All of this comes smiling through the s88, both the bloom of the ensemble and the flavors of the distinct voices. The last track, my favorite, is a mash-up of a sîrba (a traditional Romanian dance melody) and the last movement of Mozart's Violin Concerto in A major K.219! It includes a passage that sounds like Stéphane Grapelli. It's a rip, from beginning to end.

How did the s88 fare with a full orchestra? In multichannel, it was great, with a wonderful recording of Beethoven's Concerto for Violin, Cello, and Piano in C major, Op.56 (the Triple Concerto). I've always preferred performances of this piece with established string trios instead of three famous soloists; in true trio performances, the dynamic is more concerto grosso than competition. The most recent recording, featuring the Van Baerle Trio and the Hague Residentie Orkest conducted by Jan Willem de Vriend (Challenge CC72801, DSD64 download from Native DSD), is thrilling. The trio plays as one, and the s88 balances and contrasts it with the weight, depth, and authority of the orchestra.

The final test was to determine how the s88 handled the human voice. I bypassed my old favorites, Emma Kirkby and Marianne Beate Kielland, in favor of a new favorite: Go to Qobuz and stream "Sister Rosetta Goes Before Us," sung by Alison Krauss on her album with Robert Plant, Raising Sand (Rounder 11661-9075-2, CD). The s88 doesn't obscure the background noise, but it does differentiate the bloated and indistinct bass and—oh my—it does present Krauss's voice and violin as naked and pure as if she were here.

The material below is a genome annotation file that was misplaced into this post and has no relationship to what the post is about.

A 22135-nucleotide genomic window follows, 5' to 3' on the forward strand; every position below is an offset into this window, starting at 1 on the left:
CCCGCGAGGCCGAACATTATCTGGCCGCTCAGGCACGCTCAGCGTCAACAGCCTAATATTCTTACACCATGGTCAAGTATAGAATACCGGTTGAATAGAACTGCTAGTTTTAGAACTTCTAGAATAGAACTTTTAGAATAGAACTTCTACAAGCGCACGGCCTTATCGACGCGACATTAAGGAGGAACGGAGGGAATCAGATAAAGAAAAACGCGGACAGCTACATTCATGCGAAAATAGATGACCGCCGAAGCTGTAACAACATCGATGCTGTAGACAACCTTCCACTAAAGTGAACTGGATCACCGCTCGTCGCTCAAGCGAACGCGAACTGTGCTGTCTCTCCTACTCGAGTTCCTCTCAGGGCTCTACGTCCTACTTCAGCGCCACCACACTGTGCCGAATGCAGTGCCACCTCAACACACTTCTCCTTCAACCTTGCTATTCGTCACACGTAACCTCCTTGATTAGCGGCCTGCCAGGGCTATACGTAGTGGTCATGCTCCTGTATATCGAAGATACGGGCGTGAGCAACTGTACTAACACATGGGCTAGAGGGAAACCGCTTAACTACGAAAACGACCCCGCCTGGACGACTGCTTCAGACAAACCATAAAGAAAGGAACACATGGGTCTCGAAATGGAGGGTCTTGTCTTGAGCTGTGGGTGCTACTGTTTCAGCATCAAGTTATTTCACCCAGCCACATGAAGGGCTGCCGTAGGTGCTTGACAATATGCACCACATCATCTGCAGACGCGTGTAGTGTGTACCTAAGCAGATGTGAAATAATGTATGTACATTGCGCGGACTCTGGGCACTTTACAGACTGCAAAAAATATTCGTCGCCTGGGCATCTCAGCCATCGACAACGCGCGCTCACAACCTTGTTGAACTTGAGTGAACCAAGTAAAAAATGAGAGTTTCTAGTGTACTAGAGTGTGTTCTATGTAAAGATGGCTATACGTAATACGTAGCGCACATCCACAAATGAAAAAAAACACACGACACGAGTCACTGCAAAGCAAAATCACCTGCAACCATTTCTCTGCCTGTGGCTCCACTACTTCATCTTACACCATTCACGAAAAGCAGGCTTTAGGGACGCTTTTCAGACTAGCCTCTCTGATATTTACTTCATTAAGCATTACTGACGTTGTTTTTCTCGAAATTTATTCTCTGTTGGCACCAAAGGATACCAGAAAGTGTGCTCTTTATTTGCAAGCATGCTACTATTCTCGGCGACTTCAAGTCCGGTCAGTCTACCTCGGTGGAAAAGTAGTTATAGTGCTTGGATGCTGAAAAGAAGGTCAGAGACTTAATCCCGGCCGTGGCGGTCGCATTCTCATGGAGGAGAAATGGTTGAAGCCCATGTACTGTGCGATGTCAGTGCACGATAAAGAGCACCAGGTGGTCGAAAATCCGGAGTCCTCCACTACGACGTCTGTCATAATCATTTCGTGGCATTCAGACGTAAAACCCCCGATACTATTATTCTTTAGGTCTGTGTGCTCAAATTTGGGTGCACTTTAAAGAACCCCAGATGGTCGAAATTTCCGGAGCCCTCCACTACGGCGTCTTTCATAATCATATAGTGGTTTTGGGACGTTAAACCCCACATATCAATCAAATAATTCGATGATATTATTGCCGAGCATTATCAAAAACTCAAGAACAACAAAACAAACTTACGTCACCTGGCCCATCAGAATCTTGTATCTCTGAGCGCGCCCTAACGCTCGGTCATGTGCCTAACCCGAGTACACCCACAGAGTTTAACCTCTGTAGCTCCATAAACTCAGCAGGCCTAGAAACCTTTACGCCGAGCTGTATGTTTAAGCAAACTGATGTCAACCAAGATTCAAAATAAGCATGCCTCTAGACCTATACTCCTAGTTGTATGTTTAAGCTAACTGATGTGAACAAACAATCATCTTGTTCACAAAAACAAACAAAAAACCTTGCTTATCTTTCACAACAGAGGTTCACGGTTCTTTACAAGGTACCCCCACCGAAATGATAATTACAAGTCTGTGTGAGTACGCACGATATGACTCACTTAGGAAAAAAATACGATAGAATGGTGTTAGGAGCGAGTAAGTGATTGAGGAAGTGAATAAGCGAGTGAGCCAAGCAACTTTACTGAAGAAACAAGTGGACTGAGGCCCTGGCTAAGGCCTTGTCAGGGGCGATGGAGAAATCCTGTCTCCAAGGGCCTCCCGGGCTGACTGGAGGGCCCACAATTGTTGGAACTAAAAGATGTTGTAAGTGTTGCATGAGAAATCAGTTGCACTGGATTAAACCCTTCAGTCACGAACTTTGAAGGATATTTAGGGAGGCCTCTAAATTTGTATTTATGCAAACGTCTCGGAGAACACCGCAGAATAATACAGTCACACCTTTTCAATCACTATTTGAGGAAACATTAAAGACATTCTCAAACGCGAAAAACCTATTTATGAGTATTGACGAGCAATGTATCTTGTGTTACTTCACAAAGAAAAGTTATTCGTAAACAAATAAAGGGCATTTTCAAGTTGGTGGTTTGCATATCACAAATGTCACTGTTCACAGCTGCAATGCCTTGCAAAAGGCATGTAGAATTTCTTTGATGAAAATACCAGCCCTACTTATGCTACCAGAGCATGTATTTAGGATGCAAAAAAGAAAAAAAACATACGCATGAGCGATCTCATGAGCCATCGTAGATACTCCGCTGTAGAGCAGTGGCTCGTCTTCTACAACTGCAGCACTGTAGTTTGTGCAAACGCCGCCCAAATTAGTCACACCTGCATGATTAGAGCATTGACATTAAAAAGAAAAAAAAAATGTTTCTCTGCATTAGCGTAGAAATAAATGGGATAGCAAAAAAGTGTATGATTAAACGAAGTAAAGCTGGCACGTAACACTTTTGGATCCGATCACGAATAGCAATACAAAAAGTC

A transient issue
About halfway through the review process, I noticed a sound when I changed audio format (from DSD to PCM or vice versa) or digital input (from USB to LAN or vice versa). Under normal circumstances, it was little more than a tick from the main speakers and a bip from the subs. I only heard it from the balanced inputs—it was absent when I hooked things up with RCA. It wasn't much, but it could be annoying when playing a playlist containing mixed-format files.


Not to worry: exaSound's George Klissarov suspected a fault with the review unit and, in a swift round trip to Toronto, an out-of-spec resistor was discovered and replaced. The tick disappeared. Klissarov told me that there "will be a permanent change of manufacturing and testing procedure" to prevent recurrence of the issue.

A couple of comparisons
The s88 is nominally equivalent to exaSound's e38 Mark II plus the exaSound Sigma Server, although that combination has fewer USB "A" connectors, comes with either XLR or RCA outputs (not both), and dedicates its one USB "B" connector to pairing the Sigma Server to the DAC. I set up the s88 and the e38+Sigma as separate, grouped zones in Roon in the Delta Server so that I could A/B them as they played in synchrony.

I was surprised to hear so little difference between them, but perhaps I should not have been. The s88 is evolved from the e38 Mark II, a recent and excellent DAC. There was equal detail in the extreme treble, but the s88 seemed more natural in reproducing a violin's pure single-string note while the earlier DAC was a little bit drier. There was also a distinction in the midrange that helped delineate human voices and instruments in reverberant spaces. Finally,